Damian Lillard’s reputation as one of the top leaders in the NBA should be unassailable. He’s also one of the three players in Trail Blazers history with the World’s Most Famous Deadhead and the Glide, and a deserving member of the league’s Top 75 (76 really) ballers list. Yet these days, he’s besmirched by outside fans and media for wanting to play for the Eastern Conference champs while his commitment to Portland hasn’t ended. Naturally, most of the lot is siding with management over labor.
Some whine, “He has four years on his contract, plus he said he wouldn’t run from the grind…” But teams try to get off bad deals when players aren’t living up to them. When those moves are made, writers, broadcasters and fans applaud the machinations of the exec(s) who got it done.
And the lickspittles also cry that Portland shouldn’t send him to Miami, his chosen destination, because it can’t offer the most lucrative deal for him. They confuse Lillard with an imbecile and are wrong about Miami’s potential package.
Yet I care not for their observations because the Blazers drafted his successor instead of honoring the agreement with Dame to build a contender around him. Scoot Henderson will likely turn into a fine player, but he’s an understudy for the foreseeable future. Unless his impact is like Magic Johnson’s or that of Larry Legend as a novice, his addition doesn’t move the pendulum in the short term for conference supremacy. Had the team traded the pick before Draft night, everyone would have known they were for real about competing.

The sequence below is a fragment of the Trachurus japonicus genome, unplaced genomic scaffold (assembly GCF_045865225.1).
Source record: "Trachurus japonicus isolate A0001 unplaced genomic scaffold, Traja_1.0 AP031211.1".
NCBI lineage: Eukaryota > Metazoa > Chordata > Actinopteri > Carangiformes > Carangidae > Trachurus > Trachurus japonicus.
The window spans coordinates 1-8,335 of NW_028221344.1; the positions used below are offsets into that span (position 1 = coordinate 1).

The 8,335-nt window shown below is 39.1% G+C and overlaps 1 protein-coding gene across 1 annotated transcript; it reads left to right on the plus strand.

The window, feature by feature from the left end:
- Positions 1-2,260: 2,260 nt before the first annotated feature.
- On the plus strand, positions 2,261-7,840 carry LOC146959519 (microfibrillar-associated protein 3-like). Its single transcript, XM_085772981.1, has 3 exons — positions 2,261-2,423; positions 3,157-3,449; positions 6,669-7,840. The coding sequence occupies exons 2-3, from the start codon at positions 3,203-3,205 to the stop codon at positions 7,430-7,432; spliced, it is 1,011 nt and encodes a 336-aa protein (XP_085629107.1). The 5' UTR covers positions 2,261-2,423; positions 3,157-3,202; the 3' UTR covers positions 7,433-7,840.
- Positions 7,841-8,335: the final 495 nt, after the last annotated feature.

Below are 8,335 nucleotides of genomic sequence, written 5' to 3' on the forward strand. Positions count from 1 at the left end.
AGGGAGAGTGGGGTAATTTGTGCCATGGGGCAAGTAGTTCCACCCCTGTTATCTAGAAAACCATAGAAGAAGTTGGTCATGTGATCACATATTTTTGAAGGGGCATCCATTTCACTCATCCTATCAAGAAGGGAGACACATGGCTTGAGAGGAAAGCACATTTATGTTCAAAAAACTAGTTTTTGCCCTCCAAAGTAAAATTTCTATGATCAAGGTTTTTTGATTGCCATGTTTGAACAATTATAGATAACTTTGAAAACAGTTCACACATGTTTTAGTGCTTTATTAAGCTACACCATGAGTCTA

Lillard did say he envisioned himself having a chance to win a championship in Portland before last season, but he’s changed his mind. His agent Aaron Goodwin is throwing his weight around by contacting suitors not named the Heat and telling them to buzz off; this makes Dame a “villain” because he is fixing the market for himself, which will probably work.
In a rose-covered world, Lillard stays in Portland and delivers its first title since Walton led the ‘77 outfit over the 76ers for the jewels. But in the real one, he wants out because what he desires today is not what he craved in the past. And likely because the Trail Blazers’ average 42 wins a year in the regular season since drafting Lillard, and he has appeared in 87% of those games.
Maybe ring culture got to him, or like many people, he doesn’t want to spend all his years in the same sandbox. Perhaps both, but it doesn’t matter. People at the peak of their professions should be skilled enough to decide where they want to work. Lillard’s been at the top for a long time.
I’d prefer he doesn’t waste away as a stud mentor to a group with a first-round ceiling. Last season was his 11th in the NBA, and Dame logged the highest scoring average of his career (32.2). He turns 33 on July 15.
When the front office’s anxiety and desperation levels rise because no deal is percolating, props to Goodwin, aside from the one left simmering on the stove top with Miami, the figurative stare down with Lillard will end. Trying to hightail his wagon out of town with years still committed while leaving the only organization he’s played for in this fashion still isn’t enough to taint his fame.
It’s important to remember the league is a business first, and labor will not hesitate to use that card against management.